I have two main areas of research: 1). Concepts and categories. My basic idea is that concepts form to mirror real world structure rather than adhering to the formal logic of classes (which is the way they have been treated since Aristotle). I have shown that categories as processed by the mind do not have clear cut boundaries, have gradients of class membership, and are generally represented by concrete over-determined images rather than abstract criteria for membership. They form around salient examples, salience which can be perceptual, cognitive, cultural, statistical, etc. Furthermore, the level of abstraction which people judge to be the basic or real name of an object is determined by the practices with which individuals and societies engage with the objects. Presently I am extending this work to show the ways in which categorizations and concepts, rather than referring to objects, actually function as inherent parts of the events in which they are employed. 2). Religious psychologies. I have been endeavoring to demonstrate the implications for modern psychology of practices and concepts from Buddhism and from the contemplative aspects of Western religions. Most psychology of religion deals with surface manifestations of religions such as verbal statements of belief or the cognitive tendency to personification. I believe that meditative and contemplative practices show how the human mind is capable of functioning quite differently from the assumptions of psychology and that this is important for the present state of the world. Representative papers from both of my areas of research can be accessed via my profile on the Psychology Department website.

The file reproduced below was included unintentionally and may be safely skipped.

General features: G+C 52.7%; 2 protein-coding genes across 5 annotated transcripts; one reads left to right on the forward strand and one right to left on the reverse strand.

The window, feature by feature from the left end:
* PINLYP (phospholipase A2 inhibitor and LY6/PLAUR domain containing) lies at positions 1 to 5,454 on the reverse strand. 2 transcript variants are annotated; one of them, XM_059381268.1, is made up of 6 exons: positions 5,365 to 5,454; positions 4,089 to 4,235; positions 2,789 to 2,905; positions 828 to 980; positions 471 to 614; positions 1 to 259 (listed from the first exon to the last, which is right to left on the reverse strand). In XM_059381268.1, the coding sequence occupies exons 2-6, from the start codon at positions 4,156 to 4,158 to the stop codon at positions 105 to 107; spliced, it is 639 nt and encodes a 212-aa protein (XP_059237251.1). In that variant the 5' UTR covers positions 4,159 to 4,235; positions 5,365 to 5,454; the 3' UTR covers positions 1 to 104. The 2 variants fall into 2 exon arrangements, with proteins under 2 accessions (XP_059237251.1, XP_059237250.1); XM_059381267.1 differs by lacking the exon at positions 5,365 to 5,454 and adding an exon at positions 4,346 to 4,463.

Research Expertise and Interest
cognition, psychology, concepts, Eastern psychologies, psychologies of religion, cross cultural, causality